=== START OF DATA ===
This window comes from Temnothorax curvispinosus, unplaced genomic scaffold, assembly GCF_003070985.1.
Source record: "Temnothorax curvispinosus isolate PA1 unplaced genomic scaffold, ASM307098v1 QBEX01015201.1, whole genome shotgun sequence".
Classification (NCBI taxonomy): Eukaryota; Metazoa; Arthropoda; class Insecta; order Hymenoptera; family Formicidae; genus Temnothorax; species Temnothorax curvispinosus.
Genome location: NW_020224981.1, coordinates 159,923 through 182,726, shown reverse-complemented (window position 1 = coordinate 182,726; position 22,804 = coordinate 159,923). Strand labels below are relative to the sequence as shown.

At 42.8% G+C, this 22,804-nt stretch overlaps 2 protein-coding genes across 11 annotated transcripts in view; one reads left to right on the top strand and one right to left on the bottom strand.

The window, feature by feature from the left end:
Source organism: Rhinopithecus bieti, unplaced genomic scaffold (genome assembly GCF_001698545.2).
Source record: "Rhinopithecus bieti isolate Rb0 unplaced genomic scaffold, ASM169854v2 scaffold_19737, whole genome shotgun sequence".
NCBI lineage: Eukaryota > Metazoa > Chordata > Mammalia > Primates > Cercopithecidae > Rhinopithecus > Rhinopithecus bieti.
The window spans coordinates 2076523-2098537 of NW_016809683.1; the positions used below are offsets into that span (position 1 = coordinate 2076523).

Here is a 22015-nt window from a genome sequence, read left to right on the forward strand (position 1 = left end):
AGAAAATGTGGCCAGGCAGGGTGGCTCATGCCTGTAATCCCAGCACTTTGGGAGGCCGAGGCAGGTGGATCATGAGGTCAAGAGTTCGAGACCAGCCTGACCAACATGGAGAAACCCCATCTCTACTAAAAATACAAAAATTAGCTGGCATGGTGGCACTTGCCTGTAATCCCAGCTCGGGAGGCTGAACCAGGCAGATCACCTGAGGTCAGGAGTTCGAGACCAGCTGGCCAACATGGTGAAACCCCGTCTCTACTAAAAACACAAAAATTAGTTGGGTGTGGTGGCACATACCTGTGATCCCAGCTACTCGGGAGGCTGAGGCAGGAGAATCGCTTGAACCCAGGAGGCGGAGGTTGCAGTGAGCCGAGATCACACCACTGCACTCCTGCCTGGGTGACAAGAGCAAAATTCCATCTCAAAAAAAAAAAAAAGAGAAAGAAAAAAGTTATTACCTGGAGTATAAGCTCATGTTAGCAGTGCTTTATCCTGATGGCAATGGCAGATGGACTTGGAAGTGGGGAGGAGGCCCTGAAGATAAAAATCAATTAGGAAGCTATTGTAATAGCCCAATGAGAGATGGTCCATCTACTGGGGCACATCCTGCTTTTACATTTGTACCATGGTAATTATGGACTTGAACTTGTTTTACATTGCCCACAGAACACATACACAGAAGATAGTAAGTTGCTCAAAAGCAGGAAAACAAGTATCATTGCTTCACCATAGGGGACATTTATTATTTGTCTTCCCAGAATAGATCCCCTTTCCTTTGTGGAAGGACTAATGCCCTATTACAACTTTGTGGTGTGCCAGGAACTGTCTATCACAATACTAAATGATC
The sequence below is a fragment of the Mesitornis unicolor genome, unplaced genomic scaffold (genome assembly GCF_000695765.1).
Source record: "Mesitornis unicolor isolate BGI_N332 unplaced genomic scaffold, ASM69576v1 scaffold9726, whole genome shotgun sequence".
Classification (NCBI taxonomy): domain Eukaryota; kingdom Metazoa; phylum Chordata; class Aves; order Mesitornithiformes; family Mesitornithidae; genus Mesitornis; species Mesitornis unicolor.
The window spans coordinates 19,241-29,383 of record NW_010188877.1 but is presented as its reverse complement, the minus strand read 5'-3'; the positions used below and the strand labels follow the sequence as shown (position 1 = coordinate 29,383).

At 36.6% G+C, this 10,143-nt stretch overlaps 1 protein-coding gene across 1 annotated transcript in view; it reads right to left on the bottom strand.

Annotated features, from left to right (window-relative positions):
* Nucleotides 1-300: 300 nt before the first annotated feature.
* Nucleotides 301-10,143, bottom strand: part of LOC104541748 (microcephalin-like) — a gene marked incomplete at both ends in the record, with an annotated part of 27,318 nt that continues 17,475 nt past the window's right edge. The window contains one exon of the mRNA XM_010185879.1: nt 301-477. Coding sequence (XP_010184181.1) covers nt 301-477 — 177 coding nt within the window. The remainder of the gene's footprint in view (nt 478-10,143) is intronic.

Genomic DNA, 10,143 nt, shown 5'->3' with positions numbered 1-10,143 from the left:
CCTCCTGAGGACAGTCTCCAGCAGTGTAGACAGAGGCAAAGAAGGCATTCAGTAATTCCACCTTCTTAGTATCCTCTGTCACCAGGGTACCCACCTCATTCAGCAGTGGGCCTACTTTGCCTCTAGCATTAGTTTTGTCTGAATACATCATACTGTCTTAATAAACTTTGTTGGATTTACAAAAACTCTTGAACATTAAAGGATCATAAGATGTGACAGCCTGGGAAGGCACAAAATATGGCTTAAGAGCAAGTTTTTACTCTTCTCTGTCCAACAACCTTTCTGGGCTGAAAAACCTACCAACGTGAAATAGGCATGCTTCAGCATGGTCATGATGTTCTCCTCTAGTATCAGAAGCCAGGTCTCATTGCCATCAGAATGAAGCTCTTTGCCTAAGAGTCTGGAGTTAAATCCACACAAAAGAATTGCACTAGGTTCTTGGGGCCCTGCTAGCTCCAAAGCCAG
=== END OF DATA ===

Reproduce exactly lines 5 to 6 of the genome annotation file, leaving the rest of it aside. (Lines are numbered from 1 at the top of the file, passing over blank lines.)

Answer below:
At 42.8% G+C, this 22,804-nt stretch overlaps 2 protein-coding genes across 11 annotated transcripts in view; one reads left to right on the top strand and one right to left on the bottom strand.

The window, feature by feature from the left end: